It's been a little bit over two years now that I seriously began to take a look at how my life needed changing.
Oh, up until that point I THOUGHT I was working on this aspect and to a degree I had. But that aspect desperately included trying to have my sons respect me and follow rules as the Ten Commandments called out. You know, "Honor your Father and Mother so that you may live long in the land the Lord your God is giving you." But they weren't buying into that because they couldn't at the time. What a frustration life always seemed to be and so I plodded through day after day, year after year.
Desperately trying to make my sons world a better place, I continued in the tactic I believed since I was 17. That's when I met their dad and quickly convinced myself that all he needed was someone to love him. His home life consisted of two alcoholic parents. Some of you know much better than I, what that life was like. On our graduation day, he went home with his diploma (his parents didn't come to the graduation for several alcoholic excuses) and found his mother in a rip roaring drunk. She was not a happy drunk, but rather an embittered woman. She was about the most angry, bitter woman I had ever known. Picture the character "Momma" from the movie "Throw Momma from the train" and you get an idea of the personality of his mother. Anyway, when he took his diploma in the house, she was in one of her typical drunken rants and said he didn't deserve this diploma, after all, who was the one who helped him with his homework...and blah, blah, blah. In the next moment, she tore his diploma up in 50 or more pieces and threw it at him. He showed up at my house a short time later, vowing to never go back. My heart ached and the co-dependency took up root. We married and I longed to have a husband love me as Jesus said he should but He couldn't because he didn't know the character of Jesus and so the twisted effects began to develop our relationship in ways that became normal to us. Ugly, and nothing was normal. Eventually, as with most relationships existing under the influence of something, we divorced.
But, so many years went by and my patterns of codependency continued to manifest itself in strange ways that I didn't realize were unhealthy. It twisted my thinking and all logic into a ball of left over yarn pieces. Colorful, yes, but full of knots and broken pieces tied together with ends sticking out all over. As I made decisions and poor choices, usually in an effort to medicate myself from the heartaches and pain, I battled with guilt too and continued in the only way I knew how to try and make my sons lives better. Because their family life had been skewed, I kept stepping in and trying to repair and fix and get them to see the light. I wanted them to have some lovely family memories but those were hard to come by. These efforts were given only temporary result and promise. The rug would be pulled out again and then off we went in another direction.
Finally, when I begged God to take over this situation with Cliff because I simply couldn't do it anymore, He kindly removed Cliff from the premises for a bit over a year. At first, I lay in a heap of sadness and grieved away the lost years. God allowed me to do that for the first winter of Cliff's departure and I spent the better part of 4-5 months hiding out under blankets and numbly watching TV. My only routine was work (only by force because no one was taking care of me, but me) home and my meetings. An occasional bright star would come along when Son #1 and Lovely Espousa with Mini-chick in tow would visit or I would go over there for a fix. A healthy fix for the heart. I slowly began to crawl out from under my darkness when I began to really grasp this thing of being powerless. Particularly the part of being powerless over any body else.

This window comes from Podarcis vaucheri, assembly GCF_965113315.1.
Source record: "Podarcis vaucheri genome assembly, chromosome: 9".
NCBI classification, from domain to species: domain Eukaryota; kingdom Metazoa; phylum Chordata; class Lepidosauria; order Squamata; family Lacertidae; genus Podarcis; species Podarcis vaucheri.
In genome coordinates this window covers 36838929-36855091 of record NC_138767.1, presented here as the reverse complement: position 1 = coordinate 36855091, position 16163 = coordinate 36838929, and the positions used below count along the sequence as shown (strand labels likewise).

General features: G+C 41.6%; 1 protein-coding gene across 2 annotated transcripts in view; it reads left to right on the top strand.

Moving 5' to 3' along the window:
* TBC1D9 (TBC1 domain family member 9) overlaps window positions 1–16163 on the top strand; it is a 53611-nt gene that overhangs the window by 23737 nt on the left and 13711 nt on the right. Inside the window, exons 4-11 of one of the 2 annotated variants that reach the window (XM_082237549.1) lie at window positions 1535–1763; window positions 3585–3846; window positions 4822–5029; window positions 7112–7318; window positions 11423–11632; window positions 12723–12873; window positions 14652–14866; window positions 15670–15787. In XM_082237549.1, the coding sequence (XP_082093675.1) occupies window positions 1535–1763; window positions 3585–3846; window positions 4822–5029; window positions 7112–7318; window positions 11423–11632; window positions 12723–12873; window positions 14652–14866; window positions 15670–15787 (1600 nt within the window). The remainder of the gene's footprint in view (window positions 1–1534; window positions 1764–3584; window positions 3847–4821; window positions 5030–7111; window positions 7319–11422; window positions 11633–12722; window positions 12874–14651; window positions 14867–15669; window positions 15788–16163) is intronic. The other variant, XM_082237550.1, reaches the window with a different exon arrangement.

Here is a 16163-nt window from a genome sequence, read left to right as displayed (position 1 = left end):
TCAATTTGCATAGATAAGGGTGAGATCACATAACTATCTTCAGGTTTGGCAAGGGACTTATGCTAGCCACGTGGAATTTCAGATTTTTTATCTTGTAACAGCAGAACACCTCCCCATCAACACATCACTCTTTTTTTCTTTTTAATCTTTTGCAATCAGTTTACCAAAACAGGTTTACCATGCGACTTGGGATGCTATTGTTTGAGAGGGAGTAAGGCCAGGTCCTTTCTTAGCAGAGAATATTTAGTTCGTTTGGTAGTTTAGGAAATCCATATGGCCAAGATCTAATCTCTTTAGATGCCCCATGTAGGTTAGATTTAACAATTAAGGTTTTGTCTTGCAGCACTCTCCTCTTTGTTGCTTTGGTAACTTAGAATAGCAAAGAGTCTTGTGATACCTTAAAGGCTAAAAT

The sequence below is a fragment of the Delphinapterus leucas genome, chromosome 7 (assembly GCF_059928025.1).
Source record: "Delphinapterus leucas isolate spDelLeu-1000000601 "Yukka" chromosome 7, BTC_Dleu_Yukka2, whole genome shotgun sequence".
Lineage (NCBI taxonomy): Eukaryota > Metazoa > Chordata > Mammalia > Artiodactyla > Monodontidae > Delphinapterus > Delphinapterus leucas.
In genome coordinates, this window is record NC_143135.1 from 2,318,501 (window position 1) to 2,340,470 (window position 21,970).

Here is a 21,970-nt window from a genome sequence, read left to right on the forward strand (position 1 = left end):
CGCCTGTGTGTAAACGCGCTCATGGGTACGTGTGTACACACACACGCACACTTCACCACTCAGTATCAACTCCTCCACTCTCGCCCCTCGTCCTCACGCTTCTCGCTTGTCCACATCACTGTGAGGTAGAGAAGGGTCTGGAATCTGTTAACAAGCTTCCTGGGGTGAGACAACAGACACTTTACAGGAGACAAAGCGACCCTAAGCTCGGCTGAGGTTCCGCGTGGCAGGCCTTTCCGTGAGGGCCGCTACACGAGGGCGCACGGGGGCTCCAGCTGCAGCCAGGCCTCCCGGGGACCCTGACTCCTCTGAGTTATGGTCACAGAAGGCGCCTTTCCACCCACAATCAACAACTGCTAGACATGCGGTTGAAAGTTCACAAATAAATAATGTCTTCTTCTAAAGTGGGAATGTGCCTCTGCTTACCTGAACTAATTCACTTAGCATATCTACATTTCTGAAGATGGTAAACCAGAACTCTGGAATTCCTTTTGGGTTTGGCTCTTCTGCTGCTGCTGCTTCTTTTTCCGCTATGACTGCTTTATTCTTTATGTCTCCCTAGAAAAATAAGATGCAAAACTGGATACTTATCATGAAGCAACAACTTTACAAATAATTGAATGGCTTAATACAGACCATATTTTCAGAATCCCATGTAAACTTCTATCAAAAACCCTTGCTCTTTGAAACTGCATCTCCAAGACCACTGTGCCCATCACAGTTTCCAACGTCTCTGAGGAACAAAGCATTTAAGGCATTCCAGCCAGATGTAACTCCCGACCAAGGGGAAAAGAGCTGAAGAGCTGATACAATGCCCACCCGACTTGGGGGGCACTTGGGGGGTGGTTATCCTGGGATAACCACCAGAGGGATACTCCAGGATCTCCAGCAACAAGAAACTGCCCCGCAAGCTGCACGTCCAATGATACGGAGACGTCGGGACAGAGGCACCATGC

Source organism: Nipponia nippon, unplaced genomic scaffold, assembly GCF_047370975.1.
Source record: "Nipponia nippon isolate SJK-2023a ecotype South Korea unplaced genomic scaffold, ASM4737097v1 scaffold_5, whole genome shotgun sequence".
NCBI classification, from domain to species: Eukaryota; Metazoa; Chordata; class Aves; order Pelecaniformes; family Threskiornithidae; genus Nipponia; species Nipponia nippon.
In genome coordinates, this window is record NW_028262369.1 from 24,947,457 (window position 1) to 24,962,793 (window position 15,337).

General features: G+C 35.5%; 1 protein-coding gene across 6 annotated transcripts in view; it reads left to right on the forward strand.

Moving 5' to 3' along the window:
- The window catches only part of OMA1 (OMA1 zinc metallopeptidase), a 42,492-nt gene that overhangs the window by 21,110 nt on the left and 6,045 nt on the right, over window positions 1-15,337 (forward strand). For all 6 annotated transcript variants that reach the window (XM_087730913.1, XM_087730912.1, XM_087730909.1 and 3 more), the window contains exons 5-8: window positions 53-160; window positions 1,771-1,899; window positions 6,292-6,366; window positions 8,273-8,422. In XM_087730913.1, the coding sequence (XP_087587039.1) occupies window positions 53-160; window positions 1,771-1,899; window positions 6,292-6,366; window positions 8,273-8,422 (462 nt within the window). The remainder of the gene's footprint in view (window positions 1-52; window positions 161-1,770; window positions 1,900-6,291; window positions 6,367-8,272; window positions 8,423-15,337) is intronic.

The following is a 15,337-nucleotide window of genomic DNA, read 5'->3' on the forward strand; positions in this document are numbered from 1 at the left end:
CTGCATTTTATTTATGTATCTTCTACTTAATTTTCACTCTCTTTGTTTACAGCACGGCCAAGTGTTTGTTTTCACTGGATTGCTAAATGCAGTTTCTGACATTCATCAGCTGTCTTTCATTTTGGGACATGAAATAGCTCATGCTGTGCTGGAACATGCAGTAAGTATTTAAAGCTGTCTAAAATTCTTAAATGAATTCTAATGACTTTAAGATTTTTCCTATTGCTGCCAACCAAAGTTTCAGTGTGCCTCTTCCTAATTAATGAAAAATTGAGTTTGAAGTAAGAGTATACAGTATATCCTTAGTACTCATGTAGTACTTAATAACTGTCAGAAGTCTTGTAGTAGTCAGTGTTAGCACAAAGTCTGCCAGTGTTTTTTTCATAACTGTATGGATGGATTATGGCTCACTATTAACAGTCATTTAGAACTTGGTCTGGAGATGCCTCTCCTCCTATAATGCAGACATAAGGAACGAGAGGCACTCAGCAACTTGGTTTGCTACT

My thinking really had to be changed regarding my parenting. My son was an adult. My son was spared the ravaging effects of heroin so he was able to think clearly and make choices and understand reasonable and sound counsel, if he would so choose.
God began to clarify my boundaries. I was learning to submit MYSELF to the process and allowing God to change me. After all, I couldn't change anything else. Not the weather, the economy, the past (ouch!! I had spent years working on this) and especially anybody else. I don't recall thinking that I wanted to change anyone, I just believed that they would change if they knew how much I love them. How amazingly arrogant that thinking is but I am just seeing that now. Only God's love can change anyone and they have to want it for themselves.
What I can do is influence others but this is tricky too and with boundaries. I can't go out and try to manipulate with influence. No...I have to change myself and my ways, so that others destructive choices and patterns no longer work on me. If I learn to change my way of dealing with those I love and dealing with myself, others may be motivated to choose a new way to live. But that's between them and their Maker.
When this new thinking began to take root, I began to get healthier in spirit and mind and people began to notice. Especially Cliff. He called from prison usually once a week and on one particular occasion he commented at how I had changed. He could hear it in our conversations, my replies to him and my less anxious demeanor. I continually chose to put his choices back into his hands. He had also changed. Simultaneously yet independently God seemed to be working on both of us.
Oh, for the wisdom to accept what I cannot change (others) for the courage to change what I can (me), and to clearly know the difference. Knowing that this is a daily morning choice helps me in more ways than I can count. At the grocery store, at work (a biggie), with friendships, family and mostly myself.
The Law of Power to change the things I cannot change belongs to God alone. The power I have is to choose, and I do.